The capitalization of words, especially in titles, is very specific to the style of writing of the person, publication or institution controlling the pen. It may come as no surprise therefore that consensus on strict rules governing writing styles may vary. So when writing, should the word “will” be capitalized and if so, when do we capitalize “will”?
Is Will Capitalized?
The first and most obvious instance where one should capitalize “will” is where it occurs at the beginning of a sentence (or just after a full stop). Regardless of the context, will is capitalized whenever it is used to begin a sentence. Upon closer examination, it is more than likely that this sentence will form a question rather than a statement describing intent or conviction.
In titles, a good principle to remember is that all nouns, adjectives, verbs, adverbs, pronouns and subordinating conjunctions are capitalized. “Will” is a modal verb, meriting its capitalization when you include it in a title. A good example to draw from looks as follows:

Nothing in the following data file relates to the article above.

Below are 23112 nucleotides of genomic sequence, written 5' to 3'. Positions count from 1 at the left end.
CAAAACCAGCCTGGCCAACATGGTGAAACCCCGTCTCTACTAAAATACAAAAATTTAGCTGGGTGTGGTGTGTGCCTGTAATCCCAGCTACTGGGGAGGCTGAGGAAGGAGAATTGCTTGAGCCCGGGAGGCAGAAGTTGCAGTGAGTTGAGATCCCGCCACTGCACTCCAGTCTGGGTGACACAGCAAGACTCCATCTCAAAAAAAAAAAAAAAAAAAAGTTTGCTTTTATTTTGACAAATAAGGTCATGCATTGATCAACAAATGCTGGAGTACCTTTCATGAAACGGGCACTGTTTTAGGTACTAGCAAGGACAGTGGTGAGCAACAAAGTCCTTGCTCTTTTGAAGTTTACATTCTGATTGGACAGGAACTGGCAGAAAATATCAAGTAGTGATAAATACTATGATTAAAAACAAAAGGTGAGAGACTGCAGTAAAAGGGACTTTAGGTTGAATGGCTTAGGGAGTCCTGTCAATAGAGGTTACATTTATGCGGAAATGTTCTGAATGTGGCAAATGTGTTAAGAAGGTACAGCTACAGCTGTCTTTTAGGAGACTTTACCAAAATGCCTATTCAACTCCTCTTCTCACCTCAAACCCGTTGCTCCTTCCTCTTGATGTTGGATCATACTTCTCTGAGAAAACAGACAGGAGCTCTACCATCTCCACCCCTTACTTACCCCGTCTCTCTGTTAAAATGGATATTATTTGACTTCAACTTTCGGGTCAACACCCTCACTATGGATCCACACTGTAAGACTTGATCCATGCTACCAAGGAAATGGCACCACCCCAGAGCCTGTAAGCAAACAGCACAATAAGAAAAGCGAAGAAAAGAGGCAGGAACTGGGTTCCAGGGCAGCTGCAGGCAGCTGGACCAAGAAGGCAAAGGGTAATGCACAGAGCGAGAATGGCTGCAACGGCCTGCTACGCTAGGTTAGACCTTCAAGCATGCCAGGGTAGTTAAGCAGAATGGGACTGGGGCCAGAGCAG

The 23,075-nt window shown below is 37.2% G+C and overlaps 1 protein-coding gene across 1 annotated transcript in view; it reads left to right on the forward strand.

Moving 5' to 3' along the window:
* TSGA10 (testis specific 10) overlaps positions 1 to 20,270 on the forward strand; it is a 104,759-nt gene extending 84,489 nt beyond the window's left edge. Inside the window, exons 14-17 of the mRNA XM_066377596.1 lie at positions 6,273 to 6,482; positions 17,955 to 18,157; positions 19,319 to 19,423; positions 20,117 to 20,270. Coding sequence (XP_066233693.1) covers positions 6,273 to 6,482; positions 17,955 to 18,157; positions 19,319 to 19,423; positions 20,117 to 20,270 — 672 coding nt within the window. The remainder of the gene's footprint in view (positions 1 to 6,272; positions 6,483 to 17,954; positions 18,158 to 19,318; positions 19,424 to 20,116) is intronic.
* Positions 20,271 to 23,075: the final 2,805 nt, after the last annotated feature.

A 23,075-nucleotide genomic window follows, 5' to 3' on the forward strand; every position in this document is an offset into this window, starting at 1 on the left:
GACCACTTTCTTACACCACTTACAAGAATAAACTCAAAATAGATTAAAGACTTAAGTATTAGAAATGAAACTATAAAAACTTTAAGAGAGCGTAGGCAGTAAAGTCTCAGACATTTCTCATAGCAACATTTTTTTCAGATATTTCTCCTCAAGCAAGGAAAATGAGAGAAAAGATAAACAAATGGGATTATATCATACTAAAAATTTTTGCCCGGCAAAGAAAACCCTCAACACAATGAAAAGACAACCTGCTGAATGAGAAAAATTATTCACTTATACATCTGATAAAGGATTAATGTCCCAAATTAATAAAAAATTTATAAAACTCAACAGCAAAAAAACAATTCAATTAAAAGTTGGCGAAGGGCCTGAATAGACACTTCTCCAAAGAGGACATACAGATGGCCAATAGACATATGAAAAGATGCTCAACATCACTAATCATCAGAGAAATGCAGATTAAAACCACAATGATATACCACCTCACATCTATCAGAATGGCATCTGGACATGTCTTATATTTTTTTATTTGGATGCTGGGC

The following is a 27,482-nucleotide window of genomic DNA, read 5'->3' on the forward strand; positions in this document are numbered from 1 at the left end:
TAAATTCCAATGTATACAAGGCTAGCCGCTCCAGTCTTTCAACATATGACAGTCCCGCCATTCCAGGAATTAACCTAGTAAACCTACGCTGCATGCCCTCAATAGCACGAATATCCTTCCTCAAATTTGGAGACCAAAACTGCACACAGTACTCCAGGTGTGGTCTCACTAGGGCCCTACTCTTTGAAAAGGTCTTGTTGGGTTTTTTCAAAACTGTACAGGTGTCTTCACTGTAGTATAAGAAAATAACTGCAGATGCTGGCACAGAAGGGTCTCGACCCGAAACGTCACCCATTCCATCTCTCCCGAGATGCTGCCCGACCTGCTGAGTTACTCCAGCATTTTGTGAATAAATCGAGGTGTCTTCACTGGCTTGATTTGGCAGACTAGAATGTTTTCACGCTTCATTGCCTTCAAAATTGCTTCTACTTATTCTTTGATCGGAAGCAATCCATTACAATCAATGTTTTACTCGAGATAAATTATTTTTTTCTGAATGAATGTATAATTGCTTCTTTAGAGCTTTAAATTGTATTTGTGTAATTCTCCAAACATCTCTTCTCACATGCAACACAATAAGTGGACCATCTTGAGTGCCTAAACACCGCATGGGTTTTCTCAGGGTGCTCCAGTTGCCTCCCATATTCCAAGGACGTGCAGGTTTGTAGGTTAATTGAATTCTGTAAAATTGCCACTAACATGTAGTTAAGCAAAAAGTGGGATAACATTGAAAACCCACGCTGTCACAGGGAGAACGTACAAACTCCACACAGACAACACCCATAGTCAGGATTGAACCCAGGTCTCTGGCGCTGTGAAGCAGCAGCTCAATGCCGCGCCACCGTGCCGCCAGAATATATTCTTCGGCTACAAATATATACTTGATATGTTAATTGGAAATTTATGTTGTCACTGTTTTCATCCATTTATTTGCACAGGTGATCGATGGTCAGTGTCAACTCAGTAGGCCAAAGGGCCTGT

TITLE: “There Will Be Blood.”
Above, the word “will” is capitalized along with all words falling into the classification described above. It is necessary to state that if “will” is being used as a proper noun, that is, a name for some person or entity you are writing about, then it should be capitalized regardless of where it occurs in the sentence.
Overall, the key principle in discerning when to capitalize “will” is consistency. Should you decide to stylistically omit capitalization of all words shorter than five letters, it is recommendable to do this consistently throughout your writing such that even if a reader diverges with your take on writing styles, they note it as your exercise of preference rather than a blunder in writing.